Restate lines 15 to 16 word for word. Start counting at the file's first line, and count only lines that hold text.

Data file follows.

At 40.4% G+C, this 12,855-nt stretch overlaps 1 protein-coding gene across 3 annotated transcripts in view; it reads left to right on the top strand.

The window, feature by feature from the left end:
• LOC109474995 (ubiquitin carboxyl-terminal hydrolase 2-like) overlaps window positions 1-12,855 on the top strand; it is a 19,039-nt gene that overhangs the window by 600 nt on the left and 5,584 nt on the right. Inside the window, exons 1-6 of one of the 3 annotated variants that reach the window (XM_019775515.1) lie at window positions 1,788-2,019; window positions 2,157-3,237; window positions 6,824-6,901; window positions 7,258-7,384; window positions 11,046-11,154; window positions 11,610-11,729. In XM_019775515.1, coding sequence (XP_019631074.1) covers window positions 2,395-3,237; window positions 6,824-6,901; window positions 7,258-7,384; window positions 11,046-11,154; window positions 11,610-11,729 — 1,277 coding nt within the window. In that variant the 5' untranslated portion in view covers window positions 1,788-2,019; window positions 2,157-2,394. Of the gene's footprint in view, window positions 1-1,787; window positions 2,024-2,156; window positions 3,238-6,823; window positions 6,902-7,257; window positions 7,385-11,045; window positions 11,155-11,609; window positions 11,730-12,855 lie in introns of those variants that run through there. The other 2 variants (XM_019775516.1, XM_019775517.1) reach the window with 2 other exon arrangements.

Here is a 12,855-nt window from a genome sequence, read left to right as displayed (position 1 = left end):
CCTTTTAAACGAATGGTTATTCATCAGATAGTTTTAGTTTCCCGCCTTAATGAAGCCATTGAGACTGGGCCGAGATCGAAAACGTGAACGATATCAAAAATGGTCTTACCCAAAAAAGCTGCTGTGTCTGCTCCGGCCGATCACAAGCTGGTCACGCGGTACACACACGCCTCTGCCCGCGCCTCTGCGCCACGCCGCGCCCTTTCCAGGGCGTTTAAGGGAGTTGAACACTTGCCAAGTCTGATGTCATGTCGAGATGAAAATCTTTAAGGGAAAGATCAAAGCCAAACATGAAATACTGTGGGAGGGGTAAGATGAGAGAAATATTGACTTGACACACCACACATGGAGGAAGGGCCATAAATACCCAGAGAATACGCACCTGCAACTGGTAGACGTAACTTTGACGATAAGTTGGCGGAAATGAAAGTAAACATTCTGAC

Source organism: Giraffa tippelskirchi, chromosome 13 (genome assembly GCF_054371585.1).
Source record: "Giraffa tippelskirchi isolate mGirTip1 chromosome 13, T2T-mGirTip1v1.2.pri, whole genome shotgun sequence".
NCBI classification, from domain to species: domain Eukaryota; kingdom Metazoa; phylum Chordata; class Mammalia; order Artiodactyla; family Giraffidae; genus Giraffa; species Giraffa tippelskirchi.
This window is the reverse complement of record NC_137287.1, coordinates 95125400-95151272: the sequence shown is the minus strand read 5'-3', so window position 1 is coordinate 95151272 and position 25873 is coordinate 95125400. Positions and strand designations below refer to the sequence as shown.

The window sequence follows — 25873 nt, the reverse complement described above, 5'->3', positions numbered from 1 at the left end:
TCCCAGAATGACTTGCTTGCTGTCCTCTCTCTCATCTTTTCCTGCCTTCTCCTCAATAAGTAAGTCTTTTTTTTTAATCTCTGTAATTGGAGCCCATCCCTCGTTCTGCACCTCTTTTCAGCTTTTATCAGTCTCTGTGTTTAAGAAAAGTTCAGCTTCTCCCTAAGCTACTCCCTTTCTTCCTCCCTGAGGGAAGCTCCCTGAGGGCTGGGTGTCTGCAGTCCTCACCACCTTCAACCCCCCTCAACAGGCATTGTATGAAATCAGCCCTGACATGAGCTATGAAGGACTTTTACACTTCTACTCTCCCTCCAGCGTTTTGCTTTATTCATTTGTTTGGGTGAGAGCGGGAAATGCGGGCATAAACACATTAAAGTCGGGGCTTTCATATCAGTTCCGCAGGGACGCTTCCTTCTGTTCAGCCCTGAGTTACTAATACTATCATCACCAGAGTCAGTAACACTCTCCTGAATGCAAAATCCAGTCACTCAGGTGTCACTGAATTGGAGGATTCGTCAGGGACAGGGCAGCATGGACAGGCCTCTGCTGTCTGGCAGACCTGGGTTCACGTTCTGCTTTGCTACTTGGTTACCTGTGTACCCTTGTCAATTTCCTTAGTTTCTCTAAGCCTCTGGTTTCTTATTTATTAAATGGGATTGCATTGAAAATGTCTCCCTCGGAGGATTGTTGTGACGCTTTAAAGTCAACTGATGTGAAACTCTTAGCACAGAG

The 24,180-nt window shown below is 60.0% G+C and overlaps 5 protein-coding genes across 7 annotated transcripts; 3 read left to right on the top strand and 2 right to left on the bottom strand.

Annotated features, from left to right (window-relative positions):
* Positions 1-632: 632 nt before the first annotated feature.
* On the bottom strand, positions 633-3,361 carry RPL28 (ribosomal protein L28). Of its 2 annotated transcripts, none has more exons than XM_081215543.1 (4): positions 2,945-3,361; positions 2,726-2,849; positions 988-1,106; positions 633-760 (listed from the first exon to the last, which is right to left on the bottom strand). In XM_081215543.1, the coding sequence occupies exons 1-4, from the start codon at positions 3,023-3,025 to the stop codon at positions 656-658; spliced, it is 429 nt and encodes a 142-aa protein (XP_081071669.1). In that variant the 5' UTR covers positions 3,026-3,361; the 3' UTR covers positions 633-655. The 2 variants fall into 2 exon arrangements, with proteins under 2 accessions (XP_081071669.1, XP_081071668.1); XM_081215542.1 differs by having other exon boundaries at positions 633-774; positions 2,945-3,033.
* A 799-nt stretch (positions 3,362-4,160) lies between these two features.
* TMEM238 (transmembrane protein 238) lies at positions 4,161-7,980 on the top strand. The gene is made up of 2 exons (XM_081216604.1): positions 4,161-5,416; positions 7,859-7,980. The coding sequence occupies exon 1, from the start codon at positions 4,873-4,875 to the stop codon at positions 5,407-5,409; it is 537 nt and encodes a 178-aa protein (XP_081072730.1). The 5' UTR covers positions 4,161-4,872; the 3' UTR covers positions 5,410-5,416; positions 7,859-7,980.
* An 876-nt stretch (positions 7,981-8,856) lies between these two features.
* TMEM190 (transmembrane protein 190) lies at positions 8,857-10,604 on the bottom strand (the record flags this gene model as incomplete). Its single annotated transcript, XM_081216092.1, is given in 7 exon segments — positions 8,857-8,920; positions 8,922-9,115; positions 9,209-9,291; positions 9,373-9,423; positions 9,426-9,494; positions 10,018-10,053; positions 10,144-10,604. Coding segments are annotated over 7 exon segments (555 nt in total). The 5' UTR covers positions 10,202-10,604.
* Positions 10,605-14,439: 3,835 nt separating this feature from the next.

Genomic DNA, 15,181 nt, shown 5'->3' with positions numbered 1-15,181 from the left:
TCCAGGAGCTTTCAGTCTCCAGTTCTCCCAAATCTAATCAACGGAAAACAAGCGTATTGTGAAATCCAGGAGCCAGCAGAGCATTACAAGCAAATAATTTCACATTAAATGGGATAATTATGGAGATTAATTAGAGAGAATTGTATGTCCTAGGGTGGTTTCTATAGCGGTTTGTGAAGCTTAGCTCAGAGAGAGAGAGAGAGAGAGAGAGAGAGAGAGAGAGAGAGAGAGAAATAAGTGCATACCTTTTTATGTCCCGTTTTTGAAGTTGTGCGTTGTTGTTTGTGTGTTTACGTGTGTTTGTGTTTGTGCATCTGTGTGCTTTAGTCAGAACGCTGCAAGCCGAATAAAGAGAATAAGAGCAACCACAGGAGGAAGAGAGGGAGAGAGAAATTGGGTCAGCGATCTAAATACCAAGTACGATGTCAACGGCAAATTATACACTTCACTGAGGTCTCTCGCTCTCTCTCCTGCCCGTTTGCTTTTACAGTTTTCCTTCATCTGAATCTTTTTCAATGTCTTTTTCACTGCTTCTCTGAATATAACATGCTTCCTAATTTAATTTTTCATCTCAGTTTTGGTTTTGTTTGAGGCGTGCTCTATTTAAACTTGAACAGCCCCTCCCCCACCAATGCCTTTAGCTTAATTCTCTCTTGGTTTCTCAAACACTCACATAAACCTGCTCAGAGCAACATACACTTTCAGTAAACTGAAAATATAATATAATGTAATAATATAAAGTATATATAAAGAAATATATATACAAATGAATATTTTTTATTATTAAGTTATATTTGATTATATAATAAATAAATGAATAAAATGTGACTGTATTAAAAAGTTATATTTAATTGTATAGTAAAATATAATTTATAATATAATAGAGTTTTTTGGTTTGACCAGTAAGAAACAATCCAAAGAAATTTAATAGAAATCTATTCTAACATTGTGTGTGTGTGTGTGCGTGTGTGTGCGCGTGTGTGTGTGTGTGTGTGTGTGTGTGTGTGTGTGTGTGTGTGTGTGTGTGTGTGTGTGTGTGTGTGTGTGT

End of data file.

* On the bottom strand, positions 633-3,361 carry RPL28 (ribosomal protein L28). Of its 2 annotated transcripts, none has more exons than XM_081215543.1 (4): positions 2,945-3,361; positions 2,726-2,849; positions 988-1,106; positions 633-760 (listed from the first exon to the last, which is right to left on the bottom strand). In XM_081215543.1, the coding sequence occupies exons 1-4, from the start codon at positions 3,023-3,025 to the stop codon at positions 656-658; spliced, it is 429 nt and encodes a 142-aa protein (XP_081071669.1). In that variant the 5' UTR covers positions 3,026-3,361; the 3' UTR covers positions 633-655. The 2 variants fall into 2 exon arrangements, with proteins under 2 accessions (XP_081071669.1, XP_081071668.1); XM_081215542.1 differs by having other exon boundaries at positions 633-774; positions 2,945-3,033.
* A 799-nt stretch (positions 3,362-4,160) lies between these two features.